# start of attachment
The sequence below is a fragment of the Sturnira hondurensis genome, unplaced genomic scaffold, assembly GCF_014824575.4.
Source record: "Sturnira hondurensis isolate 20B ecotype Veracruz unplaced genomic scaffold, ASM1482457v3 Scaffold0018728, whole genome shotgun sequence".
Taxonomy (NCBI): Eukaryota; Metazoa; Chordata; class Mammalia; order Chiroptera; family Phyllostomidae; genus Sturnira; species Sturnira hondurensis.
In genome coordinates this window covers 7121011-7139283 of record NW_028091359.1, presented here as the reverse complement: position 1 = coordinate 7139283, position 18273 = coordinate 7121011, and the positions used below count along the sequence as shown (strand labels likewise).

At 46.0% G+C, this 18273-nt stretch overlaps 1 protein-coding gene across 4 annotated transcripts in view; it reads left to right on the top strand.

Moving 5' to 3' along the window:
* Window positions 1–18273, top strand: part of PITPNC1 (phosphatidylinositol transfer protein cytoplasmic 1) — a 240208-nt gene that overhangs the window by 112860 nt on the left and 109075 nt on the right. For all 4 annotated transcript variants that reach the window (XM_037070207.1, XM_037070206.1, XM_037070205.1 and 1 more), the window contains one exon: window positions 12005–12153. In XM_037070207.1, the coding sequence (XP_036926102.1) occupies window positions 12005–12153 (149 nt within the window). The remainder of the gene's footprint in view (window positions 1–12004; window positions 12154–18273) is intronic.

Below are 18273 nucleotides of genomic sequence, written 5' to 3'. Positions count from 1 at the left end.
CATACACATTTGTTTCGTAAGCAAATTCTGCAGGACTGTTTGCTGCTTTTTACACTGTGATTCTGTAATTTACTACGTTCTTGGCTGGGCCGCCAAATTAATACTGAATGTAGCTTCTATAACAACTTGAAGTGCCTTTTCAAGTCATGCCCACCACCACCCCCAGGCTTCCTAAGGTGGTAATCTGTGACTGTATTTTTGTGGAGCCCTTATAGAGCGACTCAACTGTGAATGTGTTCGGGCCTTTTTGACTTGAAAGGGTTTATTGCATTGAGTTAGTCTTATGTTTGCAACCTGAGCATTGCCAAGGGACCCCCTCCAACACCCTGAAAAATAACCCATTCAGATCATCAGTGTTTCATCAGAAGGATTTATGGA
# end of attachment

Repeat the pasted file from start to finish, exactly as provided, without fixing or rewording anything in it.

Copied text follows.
The sequence below is a fragment of the Sturnira hondurensis genome, unplaced genomic scaffold, assembly GCF_014824575.4.
Source record: "Sturnira hondurensis isolate 20B ecotype Veracruz unplaced genomic scaffold, ASM1482457v3 Scaffold0018728, whole genome shotgun sequence".
Taxonomy (NCBI): Eukaryota; Metazoa; Chordata; class Mammalia; order Chiroptera; family Phyllostomidae; genus Sturnira; species Sturnira hondurensis.
In genome coordinates this window covers 7121011-7139283 of record NW_028091359.1, presented here as the reverse complement: position 1 = coordinate 7139283, position 18273 = coordinate 7121011, and the positions used below count along the sequence as shown (strand labels likewise).

At 46.0% G+C, this 18273-nt stretch overlaps 1 protein-coding gene across 4 annotated transcripts in view; it reads left to right on the top strand.

Moving 5' to 3' along the window:
* Window positions 1–18273, top strand: part of PITPNC1 (phosphatidylinositol transfer protein cytoplasmic 1) — a 240208-nt gene that overhangs the window by 112860 nt on the left and 109075 nt on the right. For all 4 annotated transcript variants that reach the window (XM_037070207.1, XM_037070206.1, XM_037070205.1 and 1 more), the window contains one exon: window positions 12005–12153. In XM_037070207.1, the coding sequence (XP_036926102.1) occupies window positions 12005–12153 (149 nt within the window). The remainder of the gene's footprint in view (window positions 1–12004; window positions 12154–18273) is intronic.

Below are 18273 nucleotides of genomic sequence, written 5' to 3'. Positions count from 1 at the left end.
CATACACATTTGTTTCGTAAGCAAATTCTGCAGGACTGTTTGCTGCTTTTTACACTGTGATTCTGTAATTTACTACGTTCTTGGCTGGGCCGCCAAATTAATACTGAATGTAGCTTCTATAACAACTTGAAGTGCCTTTTCAAGTCATGCCCACCACCACCCCCAGGCTTCCTAAGGTGGTAATCTGTGACTGTATTTTTGTGGAGCCCTTATAGAGCGACTCAACTGTGAATGTGTTCGGGCCTTTTTGACTTGAAAGGGTTTATTGCATTGAGTTAGTCTTATGTTTGCAACCTGAGCATTGCCAAGGGACCCCCTCCAACACCCTGAAAAATAACCCATTCAGATCATCAGTGTTTCATCAGAAGGATTTATGGA